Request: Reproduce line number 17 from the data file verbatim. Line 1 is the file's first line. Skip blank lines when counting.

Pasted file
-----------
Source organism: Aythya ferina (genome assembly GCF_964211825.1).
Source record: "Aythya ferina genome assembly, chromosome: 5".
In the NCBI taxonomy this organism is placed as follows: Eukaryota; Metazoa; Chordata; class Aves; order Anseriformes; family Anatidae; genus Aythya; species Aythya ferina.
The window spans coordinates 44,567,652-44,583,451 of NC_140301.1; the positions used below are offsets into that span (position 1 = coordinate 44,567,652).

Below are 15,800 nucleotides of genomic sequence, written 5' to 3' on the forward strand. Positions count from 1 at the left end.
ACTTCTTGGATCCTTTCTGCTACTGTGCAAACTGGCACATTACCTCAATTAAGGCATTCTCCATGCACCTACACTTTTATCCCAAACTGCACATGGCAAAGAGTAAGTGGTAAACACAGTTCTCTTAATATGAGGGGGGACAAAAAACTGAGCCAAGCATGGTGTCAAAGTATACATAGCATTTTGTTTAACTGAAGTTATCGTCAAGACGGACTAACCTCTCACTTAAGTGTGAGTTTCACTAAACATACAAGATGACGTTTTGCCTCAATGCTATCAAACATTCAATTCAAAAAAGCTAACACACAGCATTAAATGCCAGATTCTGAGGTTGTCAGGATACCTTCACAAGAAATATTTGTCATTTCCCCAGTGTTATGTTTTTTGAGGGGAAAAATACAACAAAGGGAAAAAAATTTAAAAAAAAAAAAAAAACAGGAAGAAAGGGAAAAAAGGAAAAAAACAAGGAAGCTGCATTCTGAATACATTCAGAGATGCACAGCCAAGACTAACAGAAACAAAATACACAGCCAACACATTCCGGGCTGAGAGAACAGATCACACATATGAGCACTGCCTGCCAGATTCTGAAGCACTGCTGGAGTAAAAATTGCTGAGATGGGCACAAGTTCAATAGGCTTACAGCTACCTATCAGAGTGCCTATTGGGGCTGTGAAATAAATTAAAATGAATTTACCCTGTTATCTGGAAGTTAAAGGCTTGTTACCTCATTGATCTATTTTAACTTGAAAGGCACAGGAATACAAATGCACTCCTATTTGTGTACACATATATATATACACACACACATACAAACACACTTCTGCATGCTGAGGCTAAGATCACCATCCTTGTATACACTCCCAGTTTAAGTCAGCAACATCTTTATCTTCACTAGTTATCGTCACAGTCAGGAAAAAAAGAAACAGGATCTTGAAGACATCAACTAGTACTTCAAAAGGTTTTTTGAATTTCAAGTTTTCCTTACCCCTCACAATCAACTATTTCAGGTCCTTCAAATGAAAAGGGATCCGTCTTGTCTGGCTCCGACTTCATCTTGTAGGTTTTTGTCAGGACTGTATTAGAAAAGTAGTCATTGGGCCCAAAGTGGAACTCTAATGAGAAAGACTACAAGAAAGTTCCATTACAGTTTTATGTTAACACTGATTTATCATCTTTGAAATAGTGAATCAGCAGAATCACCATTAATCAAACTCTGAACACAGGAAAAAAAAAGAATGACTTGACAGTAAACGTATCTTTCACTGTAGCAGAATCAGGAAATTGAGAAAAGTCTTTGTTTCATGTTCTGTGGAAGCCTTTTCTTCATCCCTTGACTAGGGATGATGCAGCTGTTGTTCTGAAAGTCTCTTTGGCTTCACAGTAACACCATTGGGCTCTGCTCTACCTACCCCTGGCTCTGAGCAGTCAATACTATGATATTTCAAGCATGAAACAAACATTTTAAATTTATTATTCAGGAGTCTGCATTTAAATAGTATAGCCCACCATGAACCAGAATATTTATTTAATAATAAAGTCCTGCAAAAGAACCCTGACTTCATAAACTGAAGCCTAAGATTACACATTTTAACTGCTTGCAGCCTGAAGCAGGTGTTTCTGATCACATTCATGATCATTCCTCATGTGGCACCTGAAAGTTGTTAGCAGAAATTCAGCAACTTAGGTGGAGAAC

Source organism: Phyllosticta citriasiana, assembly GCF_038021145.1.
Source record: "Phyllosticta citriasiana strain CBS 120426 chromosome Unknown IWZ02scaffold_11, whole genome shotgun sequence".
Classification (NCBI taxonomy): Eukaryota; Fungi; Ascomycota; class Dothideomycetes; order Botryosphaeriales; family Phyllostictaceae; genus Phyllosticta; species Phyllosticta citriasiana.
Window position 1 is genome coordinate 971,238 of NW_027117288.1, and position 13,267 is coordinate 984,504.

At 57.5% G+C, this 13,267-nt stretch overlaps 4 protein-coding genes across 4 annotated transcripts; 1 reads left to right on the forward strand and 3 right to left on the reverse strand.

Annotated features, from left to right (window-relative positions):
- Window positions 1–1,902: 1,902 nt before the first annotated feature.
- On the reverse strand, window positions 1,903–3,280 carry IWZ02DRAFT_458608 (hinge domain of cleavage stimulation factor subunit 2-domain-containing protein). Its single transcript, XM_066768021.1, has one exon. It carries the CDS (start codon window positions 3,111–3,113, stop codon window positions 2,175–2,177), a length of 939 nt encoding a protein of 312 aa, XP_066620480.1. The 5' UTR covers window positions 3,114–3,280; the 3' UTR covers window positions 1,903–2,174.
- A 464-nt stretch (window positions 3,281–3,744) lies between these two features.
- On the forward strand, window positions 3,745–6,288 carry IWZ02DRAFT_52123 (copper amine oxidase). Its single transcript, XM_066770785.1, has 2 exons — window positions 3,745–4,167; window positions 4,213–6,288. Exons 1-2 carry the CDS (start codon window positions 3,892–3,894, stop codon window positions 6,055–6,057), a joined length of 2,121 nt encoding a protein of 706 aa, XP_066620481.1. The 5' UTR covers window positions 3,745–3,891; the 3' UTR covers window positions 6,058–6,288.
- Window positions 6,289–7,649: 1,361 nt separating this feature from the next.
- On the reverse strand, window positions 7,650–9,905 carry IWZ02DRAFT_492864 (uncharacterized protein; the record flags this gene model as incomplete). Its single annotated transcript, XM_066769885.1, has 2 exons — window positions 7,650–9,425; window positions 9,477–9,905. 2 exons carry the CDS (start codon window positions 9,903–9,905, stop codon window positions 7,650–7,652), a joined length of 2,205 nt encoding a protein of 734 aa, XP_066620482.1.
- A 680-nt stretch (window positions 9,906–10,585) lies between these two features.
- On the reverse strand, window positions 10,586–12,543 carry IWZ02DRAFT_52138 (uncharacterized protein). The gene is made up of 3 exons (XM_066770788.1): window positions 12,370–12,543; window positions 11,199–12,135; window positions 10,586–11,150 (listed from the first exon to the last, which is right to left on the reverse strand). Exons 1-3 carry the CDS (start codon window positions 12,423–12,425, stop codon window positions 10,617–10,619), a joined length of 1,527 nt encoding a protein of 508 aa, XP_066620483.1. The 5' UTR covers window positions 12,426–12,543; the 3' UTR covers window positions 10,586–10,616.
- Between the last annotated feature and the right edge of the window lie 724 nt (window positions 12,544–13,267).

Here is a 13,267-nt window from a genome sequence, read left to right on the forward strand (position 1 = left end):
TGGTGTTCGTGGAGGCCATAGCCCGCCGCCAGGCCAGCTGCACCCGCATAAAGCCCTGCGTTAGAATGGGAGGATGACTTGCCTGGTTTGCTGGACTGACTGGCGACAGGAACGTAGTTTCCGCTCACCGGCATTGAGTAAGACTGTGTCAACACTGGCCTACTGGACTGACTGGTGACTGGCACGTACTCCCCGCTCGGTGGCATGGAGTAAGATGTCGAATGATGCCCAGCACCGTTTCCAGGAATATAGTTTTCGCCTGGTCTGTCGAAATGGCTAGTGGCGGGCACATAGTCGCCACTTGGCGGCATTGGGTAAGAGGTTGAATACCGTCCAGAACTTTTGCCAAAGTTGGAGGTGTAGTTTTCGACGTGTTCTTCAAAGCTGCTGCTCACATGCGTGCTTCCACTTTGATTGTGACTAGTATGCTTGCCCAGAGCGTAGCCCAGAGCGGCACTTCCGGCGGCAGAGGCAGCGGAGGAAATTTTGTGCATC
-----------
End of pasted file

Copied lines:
- Window positions 6,289–7,649: 1,361 nt separating this feature from the next.